Currently, UK VAT registered businesses making B2C sales to private individuals in another EU state will charge UK VAT at 20%. From 1 January 2015, however, all businesses will need to account for, and pay VAT to, the country where the customer is located, reports Real Business.
For example, a UK business selling an app to a private individual based in Sweden will have to charge VAT at Sweden’s standard rate of 25%, while the same app sold to a customer based in Cyprus will be subject to Cyprus’ standard VAT rate of 19%.
Importantly, these changes will affect all UK businesses making B2C sales to customers in other EU states even if they are not registered for UK VAT.
Although his may be good news for businesses selling through Apple’s App Store, complications arise for those selling through Android/Google Play and also in-app purchases.
Apple have structured its current agreement so that they act as your agent each time an e-service is downloaded. In effect, each download is effectively two sales; 1) UK business sell to Apple SARL in Luxembourg, and 2) Apple sell on to the EU customer.
The good news is that UK businesses only have one B2B customer, Apple SARL in Luxembourg, so for a vast majority of businesses selling on Apple’s App Store platform, these sales will be continue outside the scope of UK VAT and this change won’t affect them.
But for UK businesses selling e-services on Android/Google Play, the agreement is currently structured in a way that the business sells directly to the EU customer. It will therefore be the businesses responsibility to account for, and collect, the correct amount of VAT based on each customer’s location and pay this over to the local tax authorities.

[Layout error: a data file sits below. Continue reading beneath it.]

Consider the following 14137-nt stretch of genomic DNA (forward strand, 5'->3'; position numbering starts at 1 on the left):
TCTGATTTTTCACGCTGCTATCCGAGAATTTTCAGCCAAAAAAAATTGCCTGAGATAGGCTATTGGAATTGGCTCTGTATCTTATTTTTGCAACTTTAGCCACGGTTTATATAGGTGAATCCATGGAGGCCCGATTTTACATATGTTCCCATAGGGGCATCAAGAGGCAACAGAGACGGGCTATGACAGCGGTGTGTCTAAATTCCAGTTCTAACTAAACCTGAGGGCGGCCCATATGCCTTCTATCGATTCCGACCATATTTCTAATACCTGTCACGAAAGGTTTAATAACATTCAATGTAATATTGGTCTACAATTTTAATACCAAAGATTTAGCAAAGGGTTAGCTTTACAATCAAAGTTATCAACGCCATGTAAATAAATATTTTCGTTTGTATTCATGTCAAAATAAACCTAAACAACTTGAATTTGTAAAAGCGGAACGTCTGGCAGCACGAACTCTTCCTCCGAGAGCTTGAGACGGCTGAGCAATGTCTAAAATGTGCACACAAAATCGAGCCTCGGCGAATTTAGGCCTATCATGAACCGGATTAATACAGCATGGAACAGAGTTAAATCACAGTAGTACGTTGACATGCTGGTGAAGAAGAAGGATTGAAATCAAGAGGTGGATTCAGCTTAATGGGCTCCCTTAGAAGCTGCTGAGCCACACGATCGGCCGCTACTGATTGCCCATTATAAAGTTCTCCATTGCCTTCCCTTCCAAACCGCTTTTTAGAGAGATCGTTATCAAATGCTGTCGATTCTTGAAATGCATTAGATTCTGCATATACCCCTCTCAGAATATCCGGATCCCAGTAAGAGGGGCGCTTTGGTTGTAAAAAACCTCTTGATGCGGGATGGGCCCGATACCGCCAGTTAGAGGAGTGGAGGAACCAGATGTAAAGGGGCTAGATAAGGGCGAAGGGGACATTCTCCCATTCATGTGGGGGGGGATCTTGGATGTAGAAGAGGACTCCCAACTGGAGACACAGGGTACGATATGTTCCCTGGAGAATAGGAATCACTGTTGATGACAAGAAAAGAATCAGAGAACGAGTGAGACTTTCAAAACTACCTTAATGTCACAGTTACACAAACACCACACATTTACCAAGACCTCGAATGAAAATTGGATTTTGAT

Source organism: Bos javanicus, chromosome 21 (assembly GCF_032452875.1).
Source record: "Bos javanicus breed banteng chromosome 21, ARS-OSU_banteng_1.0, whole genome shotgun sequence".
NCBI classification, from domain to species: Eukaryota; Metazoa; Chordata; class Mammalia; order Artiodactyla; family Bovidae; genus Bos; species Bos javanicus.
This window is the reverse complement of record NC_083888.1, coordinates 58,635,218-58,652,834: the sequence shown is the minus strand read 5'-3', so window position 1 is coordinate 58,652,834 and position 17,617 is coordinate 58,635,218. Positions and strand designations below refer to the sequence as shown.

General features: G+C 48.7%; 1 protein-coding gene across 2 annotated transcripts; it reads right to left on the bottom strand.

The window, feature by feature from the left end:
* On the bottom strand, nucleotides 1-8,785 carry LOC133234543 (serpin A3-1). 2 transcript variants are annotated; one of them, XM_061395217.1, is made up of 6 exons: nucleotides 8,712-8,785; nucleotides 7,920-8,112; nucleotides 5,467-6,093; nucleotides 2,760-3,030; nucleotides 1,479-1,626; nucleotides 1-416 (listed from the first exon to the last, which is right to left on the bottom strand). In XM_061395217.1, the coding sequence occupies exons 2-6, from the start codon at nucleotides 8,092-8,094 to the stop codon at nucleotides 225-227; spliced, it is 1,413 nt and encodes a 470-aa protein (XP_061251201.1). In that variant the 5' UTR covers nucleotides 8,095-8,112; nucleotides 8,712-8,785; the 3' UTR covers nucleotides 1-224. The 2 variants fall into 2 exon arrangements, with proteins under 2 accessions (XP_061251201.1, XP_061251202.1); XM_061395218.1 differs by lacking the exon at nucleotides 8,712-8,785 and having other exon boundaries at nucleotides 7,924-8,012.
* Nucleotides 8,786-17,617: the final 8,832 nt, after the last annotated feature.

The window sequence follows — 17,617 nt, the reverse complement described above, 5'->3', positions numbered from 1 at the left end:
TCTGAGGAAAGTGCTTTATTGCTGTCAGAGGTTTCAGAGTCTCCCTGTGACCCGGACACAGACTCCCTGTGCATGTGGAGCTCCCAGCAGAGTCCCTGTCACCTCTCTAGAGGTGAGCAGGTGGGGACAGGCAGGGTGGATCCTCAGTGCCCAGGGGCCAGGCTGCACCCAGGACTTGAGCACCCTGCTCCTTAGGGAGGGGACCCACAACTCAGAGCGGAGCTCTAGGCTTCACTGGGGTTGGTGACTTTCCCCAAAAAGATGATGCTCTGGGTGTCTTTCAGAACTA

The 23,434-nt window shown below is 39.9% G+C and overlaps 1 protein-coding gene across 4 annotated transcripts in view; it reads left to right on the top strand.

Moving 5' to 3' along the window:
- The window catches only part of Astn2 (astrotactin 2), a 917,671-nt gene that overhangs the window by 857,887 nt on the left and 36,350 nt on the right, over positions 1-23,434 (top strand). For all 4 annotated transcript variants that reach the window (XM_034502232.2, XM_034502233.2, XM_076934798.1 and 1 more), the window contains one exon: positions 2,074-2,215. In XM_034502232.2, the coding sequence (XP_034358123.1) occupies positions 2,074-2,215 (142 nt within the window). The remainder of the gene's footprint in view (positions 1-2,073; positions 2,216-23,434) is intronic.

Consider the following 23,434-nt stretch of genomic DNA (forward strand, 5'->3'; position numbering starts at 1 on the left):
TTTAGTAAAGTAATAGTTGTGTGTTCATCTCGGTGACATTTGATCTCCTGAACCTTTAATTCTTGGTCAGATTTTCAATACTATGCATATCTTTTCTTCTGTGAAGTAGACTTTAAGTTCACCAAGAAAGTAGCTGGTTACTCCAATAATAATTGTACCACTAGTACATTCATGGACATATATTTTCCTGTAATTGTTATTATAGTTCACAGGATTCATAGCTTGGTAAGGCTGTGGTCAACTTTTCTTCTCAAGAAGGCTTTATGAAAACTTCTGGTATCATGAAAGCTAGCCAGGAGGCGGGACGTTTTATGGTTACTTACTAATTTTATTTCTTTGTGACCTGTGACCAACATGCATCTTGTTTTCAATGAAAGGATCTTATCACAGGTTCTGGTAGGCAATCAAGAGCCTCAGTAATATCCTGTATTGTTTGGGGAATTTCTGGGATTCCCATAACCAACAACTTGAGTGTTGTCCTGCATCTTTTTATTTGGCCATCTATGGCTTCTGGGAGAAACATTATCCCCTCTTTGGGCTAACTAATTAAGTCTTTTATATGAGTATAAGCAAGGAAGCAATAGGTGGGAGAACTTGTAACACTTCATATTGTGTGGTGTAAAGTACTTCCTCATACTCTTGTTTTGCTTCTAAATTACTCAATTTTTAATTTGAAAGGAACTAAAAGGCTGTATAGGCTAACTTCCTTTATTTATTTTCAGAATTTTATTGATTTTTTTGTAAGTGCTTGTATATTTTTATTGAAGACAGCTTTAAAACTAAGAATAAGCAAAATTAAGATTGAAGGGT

Businesses selling directly to EU customers, such as through their own website or in-app purchases, will also need to account for, and collect, the correct amount of VAT based on each customer’s location.
With 28 countries in the EU and 30 different rates of VAT, the scope of confusion is obvious. UK businesses with significant EU sales should take this opportunity to review pricing structures.
Either way, UK businesses will need to review their checkout process to identify exactly where the customer is located. HMRC have indicated that they would expect businesses to use information such as billing address or IP address to confirm where the individual is located or where the mobile or tablet devices is registered. The next step is to apply and collect the appropriate rate of VAT.
With this in mind, HMRC has announced the launch of a ‘Mini One Stop Shop’ (MOSS) for VAT registered businesses to prevent the need for multiple VAT returns. However, some start-up and small businesses that are not registered for UK VAT (i.e. they are under the threshold) will be unable to benefit. Instead, they will be required to register and account for VAT in each EU state through a local VAT return.